The World Wide Fund for Nature; the Hawk Conservancy Trust, UK; the Zoological Society of London; the Birds of Prey Working Group in South Africa and other organisations will conduct programmes to create awareness about threats to vultures, says a WWF statement issued on Friday.
It says: ?Vultures are an ecologically vital group of birds that face a range of threats in many areas in which they occur. Vultures clean the environment by eating dead animals and also control the spread of disease causing organisms from the carcasses.? The populations of many species of vultures are under pressure and some are facing extinction.
There are a total of nine species of vultures found in South Asia and Pakistan has eight of these. In Pakistan, a major decline has been in two of the Asian Gyps species called white-backed vulture and long-billed vulture. The population of these two vultures has declined to about 95 per cent and these now are listed as ?critically endangered?? which means only conservation efforts can safe these species from extinction.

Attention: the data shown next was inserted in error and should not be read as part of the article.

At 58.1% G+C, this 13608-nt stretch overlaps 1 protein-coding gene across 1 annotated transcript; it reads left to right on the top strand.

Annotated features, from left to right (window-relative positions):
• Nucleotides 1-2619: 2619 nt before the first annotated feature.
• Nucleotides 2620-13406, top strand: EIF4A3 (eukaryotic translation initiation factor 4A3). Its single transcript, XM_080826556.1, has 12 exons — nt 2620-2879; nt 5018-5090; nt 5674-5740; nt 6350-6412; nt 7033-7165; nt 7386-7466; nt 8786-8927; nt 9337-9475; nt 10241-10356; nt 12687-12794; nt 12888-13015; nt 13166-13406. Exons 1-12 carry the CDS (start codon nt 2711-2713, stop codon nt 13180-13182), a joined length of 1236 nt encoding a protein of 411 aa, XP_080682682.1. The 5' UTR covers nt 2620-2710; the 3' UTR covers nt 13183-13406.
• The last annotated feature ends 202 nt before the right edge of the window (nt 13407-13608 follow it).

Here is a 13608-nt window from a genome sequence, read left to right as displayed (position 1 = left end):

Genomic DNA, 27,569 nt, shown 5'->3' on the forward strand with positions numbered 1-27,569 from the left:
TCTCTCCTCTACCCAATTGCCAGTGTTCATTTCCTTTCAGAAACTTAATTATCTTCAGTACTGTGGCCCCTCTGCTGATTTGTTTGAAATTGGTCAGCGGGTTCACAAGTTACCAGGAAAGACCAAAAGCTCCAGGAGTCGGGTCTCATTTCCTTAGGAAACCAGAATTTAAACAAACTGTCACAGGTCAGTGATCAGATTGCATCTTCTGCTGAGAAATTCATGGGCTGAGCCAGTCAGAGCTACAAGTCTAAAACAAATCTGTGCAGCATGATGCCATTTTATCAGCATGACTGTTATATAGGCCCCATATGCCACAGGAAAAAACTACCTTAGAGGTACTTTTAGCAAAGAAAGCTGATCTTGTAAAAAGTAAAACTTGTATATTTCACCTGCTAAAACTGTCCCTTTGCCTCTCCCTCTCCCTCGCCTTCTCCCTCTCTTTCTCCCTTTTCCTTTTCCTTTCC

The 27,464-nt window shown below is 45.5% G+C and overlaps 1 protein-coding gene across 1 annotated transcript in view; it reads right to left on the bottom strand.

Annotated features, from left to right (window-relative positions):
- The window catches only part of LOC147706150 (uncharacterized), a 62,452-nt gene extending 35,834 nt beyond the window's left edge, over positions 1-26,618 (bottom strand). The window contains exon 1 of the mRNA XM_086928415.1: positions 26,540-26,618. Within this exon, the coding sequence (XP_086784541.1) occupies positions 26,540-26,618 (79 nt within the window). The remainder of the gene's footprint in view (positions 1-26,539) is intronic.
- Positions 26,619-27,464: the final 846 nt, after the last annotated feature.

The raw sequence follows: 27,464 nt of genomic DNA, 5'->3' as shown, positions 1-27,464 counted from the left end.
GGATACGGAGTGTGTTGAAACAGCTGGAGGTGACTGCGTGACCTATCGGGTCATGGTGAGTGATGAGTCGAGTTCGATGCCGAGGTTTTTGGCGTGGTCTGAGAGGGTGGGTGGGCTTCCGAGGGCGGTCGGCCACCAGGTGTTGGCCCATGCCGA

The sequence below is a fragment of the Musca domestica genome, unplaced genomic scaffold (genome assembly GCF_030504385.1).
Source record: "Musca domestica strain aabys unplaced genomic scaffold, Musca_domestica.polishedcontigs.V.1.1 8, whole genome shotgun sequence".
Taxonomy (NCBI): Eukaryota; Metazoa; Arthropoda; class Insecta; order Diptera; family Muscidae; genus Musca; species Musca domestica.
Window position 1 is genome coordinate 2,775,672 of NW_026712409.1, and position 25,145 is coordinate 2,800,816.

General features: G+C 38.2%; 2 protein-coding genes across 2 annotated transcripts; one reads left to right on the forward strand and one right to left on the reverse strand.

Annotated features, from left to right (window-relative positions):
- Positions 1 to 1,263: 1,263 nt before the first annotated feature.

This decline is linked to the extensive use of ?Diclofenac Sodium? drug in livestock that accumulates in the kidneys of vultures when they feed on carcasses and eventually leads to their death. Diclofenac has been banned in veterinary practice now.
The WWF – Pakistan also took an initiative and launched the ?Gyps Vulture Restoration Project? in 2005 in partnership with the Punjab Wildlife and Parks Department with the support from Environment Agency Abu Dhabi, UAE, and The Hawk Conservancy Trust, UK.
For vulture awareness, the WWF – Pakistan put up banners in different parts of Lahore to highlight the ecological significance of vultures, organised a poem-writing competition and distributed posters.
ZOO: Vultures have received bad publicity and people need to understand that presence of vultures is critical to environmental health; a decline in vulture may further increase the population of crows and dogs.